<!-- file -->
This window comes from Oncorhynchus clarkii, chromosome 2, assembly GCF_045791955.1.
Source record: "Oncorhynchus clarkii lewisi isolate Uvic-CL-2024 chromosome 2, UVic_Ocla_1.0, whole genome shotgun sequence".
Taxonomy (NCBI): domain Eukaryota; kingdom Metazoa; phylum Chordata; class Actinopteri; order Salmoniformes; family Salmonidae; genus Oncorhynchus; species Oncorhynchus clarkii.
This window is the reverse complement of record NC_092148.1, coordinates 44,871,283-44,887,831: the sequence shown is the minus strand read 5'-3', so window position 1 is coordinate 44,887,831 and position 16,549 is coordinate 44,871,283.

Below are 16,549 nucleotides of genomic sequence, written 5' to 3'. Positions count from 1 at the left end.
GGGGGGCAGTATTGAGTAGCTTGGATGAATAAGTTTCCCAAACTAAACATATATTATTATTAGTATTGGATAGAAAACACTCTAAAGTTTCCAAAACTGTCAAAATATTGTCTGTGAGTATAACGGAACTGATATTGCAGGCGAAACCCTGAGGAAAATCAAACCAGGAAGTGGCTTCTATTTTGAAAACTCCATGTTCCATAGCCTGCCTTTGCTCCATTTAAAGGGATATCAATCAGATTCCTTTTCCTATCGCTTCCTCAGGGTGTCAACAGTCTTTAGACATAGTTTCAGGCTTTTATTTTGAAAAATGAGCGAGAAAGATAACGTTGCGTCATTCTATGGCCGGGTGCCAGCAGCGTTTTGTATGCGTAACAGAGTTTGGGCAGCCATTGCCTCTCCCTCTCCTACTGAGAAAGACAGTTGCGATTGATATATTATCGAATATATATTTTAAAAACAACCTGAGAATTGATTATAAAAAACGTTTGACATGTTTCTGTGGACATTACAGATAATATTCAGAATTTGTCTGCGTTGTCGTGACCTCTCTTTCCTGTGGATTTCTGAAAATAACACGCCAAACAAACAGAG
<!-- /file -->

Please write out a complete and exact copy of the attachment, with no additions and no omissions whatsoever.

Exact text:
This window comes from Oncorhynchus clarkii, chromosome 2, assembly GCF_045791955.1.
Source record: "Oncorhynchus clarkii lewisi isolate Uvic-CL-2024 chromosome 2, UVic_Ocla_1.0, whole genome shotgun sequence".
Taxonomy (NCBI): domain Eukaryota; kingdom Metazoa; phylum Chordata; class Actinopteri; order Salmoniformes; family Salmonidae; genus Oncorhynchus; species Oncorhynchus clarkii.
This window is the reverse complement of record NC_092148.1, coordinates 44,871,283-44,887,831: the sequence shown is the minus strand read 5'-3', so window position 1 is coordinate 44,887,831 and position 16,549 is coordinate 44,871,283.

Below are 16,549 nucleotides of genomic sequence, written 5' to 3'. Positions count from 1 at the left end.
GGGGGGCAGTATTGAGTAGCTTGGATGAATAAGTTTCCCAAACTAAACATATATTATTATTAGTATTGGATAGAAAACACTCTAAAGTTTCCAAAACTGTCAAAATATTGTCTGTGAGTATAACGGAACTGATATTGCAGGCGAAACCCTGAGGAAAATCAAACCAGGAAGTGGCTTCTATTTTGAAAACTCCATGTTCCATAGCCTGCCTTTGCTCCATTTAAAGGGATATCAATCAGATTCCTTTTCCTATCGCTTCCTCAGGGTGTCAACAGTCTTTAGACATAGTTTCAGGCTTTTATTTTGAAAAATGAGCGAGAAAGATAACGTTGCGTCATTCTATGGCCGGGTGCCAGCAGCGTTTTGTATGCGTAACAGAGTTTGGGCAGCCATTGCCTCTCCCTCTCCTACTGAGAAAGACAGTTGCGATTGATATATTATCGAATATATATTTTAAAAACAACCTGAGAATTGATTATAAAAAACGTTTGACATGTTTCTGTGGACATTACAGATAATATTCAGAATTTGTCTGCGTTGTCGTGACCTCTCTTTCCTGTGGATTTCTGAAAATAACACGCCAAACAAACAGAG